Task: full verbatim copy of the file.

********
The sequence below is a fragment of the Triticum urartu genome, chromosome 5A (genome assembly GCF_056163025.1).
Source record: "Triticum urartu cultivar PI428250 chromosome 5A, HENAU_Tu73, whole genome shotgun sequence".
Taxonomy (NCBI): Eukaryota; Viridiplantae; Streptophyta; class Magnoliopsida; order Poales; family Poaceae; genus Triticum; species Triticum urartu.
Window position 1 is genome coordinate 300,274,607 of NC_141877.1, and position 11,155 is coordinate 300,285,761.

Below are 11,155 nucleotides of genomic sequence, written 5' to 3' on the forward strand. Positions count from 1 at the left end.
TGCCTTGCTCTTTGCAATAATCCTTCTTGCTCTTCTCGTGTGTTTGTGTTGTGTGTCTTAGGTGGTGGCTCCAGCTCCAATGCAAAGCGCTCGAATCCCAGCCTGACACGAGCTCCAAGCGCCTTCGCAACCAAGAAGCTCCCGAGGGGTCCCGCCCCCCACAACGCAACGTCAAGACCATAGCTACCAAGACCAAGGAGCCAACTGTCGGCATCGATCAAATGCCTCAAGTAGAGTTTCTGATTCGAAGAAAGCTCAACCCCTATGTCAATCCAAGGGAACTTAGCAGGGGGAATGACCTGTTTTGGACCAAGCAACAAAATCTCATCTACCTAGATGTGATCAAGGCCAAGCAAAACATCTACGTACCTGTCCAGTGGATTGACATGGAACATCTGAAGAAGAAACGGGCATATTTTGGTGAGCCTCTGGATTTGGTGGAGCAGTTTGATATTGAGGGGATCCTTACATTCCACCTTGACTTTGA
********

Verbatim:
The sequence below is a fragment of the Triticum urartu genome, chromosome 5A (genome assembly GCF_056163025.1).
Source record: "Triticum urartu cultivar PI428250 chromosome 5A, HENAU_Tu73, whole genome shotgun sequence".
Taxonomy (NCBI): Eukaryota; Viridiplantae; Streptophyta; class Magnoliopsida; order Poales; family Poaceae; genus Triticum; species Triticum urartu.
Window position 1 is genome coordinate 300,274,607 of NC_141877.1, and position 11,155 is coordinate 300,285,761.

Below are 11,155 nucleotides of genomic sequence, written 5' to 3' on the forward strand. Positions count from 1 at the left end.
TGCCTTGCTCTTTGCAATAATCCTTCTTGCTCTTCTCGTGTGTTTGTGTTGTGTGTCTTAGGTGGTGGCTCCAGCTCCAATGCAAAGCGCTCGAATCCCAGCCTGACACGAGCTCCAAGCGCCTTCGCAACCAAGAAGCTCCCGAGGGGTCCCGCCCCCCACAACGCAACGTCAAGACCATAGCTACCAAGACCAAGGAGCCAACTGTCGGCATCGATCAAATGCCTCAAGTAGAGTTTCTGATTCGAAGAAAGCTCAACCCCTATGTCAATCCAAGGGAACTTAGCAGGGGGAATGACCTGTTTTGGACCAAGCAACAAAATCTCATCTACCTAGATGTGATCAAGGCCAAGCAAAACATCTACGTACCTGTCCAGTGGATTGACATGGAACATCTGAAGAAGAAACGGGCATATTTTGGTGAGCCTCTGGATTTGGTGGAGCAGTTTGATATTGAGGGGATCCTTACATTCCACCTTGACTTTGA